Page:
PORTAGE — A couple of the woodcarvings Mike Allen had on display Sunday earned him blue ribbons during the weekend's 42nd annual Duneland Woodcarvers Show at Woodland Park.
But the Bellevue, Ohio, resident did not have any of his carvings for sale, unlike many of the other show participants around him.
"I'm mainly here to promote woodcarving," he said.
Allen said he has been carving for 23 years and began at the urging of his wife, who correctly thought it would provide him with a nice distraction from work. She purchased some starting tools and lessons for Christmas.
"It was the best gift I ever got," he said.
While the long-running local show has outlived many others, the number of participants continue to dwindle, according to show chairman and Duneland Woodcarvers board member George Sarver.
"A lot of your woodcarvers are older," he said.
And as they hang up their tools for a final time, there are not many young people stepping up to take their place, Sarver said.
The local club is trying to combat this loss by offering a meeting time more accessible to young people from 9:30 to 11:30 a.m. on the first and third Saturdays of each month at the Hobby Lobby store at 2782 E. 79th Ave. in Merrillville, he said.
The weekend show attracted 45 carvers, Sarver said.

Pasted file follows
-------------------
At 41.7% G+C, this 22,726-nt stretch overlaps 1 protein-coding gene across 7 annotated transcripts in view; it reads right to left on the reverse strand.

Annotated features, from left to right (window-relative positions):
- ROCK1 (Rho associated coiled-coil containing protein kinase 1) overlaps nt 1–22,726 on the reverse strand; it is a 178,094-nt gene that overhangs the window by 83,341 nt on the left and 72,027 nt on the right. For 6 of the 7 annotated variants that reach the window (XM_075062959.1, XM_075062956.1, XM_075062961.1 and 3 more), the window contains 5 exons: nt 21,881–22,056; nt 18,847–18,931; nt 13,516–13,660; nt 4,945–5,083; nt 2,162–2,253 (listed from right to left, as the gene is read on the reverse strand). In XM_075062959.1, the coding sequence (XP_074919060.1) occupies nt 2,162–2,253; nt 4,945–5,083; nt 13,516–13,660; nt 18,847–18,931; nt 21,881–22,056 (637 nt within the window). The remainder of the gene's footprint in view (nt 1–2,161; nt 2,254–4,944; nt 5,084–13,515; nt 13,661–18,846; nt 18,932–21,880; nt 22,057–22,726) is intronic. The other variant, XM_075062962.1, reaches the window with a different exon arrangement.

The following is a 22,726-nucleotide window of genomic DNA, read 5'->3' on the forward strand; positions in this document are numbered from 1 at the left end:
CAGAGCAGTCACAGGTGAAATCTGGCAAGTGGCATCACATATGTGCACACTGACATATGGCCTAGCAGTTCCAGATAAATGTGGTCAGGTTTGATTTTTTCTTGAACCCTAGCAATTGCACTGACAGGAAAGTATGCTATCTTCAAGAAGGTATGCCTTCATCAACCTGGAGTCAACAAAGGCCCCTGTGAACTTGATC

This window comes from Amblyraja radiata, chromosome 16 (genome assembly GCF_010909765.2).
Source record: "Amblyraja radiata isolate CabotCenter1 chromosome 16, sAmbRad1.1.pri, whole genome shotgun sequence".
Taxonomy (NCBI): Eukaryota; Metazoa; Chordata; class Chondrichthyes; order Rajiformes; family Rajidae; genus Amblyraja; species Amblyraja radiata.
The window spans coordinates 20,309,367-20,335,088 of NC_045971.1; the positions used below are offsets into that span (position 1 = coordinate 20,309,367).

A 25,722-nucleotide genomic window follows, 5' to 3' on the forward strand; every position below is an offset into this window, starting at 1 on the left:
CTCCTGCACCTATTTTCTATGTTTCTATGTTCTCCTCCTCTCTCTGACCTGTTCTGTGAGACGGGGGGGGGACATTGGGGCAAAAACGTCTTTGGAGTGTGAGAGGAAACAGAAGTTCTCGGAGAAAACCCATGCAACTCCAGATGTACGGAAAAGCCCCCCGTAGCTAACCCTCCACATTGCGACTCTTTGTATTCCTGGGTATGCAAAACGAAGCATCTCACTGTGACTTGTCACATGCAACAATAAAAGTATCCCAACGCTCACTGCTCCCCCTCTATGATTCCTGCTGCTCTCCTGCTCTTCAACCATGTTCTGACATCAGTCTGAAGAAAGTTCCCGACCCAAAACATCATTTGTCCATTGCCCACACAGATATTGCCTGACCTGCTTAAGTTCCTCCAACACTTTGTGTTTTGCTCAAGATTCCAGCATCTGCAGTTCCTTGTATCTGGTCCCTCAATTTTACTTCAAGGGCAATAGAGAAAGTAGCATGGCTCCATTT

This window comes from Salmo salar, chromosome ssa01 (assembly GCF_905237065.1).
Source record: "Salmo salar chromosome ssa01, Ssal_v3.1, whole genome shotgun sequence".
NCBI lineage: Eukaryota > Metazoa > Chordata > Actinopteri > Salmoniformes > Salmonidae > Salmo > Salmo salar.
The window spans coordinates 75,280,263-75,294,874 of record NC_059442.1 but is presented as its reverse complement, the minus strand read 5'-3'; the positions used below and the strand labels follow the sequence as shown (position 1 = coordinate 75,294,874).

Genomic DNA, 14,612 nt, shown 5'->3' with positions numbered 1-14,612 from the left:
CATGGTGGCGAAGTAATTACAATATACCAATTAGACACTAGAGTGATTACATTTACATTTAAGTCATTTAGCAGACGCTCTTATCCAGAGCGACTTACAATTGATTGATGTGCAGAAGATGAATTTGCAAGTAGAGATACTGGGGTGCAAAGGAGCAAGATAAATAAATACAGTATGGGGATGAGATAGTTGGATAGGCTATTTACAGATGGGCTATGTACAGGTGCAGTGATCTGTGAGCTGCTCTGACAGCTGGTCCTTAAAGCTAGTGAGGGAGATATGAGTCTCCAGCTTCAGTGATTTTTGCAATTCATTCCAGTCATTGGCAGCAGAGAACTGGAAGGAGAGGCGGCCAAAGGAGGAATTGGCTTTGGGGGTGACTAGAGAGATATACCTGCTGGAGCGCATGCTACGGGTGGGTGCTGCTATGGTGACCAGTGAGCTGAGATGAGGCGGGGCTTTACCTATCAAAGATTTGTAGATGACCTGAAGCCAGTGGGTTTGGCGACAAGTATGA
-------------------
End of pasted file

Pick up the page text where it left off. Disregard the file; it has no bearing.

Karen Brown said she drove two hours each day from Alaska, Michigan, to take part in the local show.
While enjoying a wide variety of art forms, Brown was primarily featuring her gourd carvings Sunday. Her display included a large gourd transformed into a lighted peacock that won her a blue ribbon in the gourd category.
Brown said she learned how to make art out of gourds several years ago after unexpectedly being given seeds and finding herself with a big crop. In addition to the growing time, the gourds must be dried out for six months and then hollowed out if so desired.
Barbara Ziolkowski, of New Carlisle, Indiana, has also found an uncommon source for her art — sewing thread spools.
She said she picked up the skill 20 years ago when approached to do some work and has tailored it into an artful way of telling someone's story with a few images in-the-round.
"I'm the nutty spool carver," she joked.
As with the art of woodcarving itself, Ziolkowski said her medium-of-choice is starting to disappear. Most thread spools are now made of plastic or styrofoam rather than wood, she said.
But with an estimated 1,500 wooden spools collected at home and more being given to her all the time, Ziolkowski said she is not afraid of running out of materials to express herself anytime soon.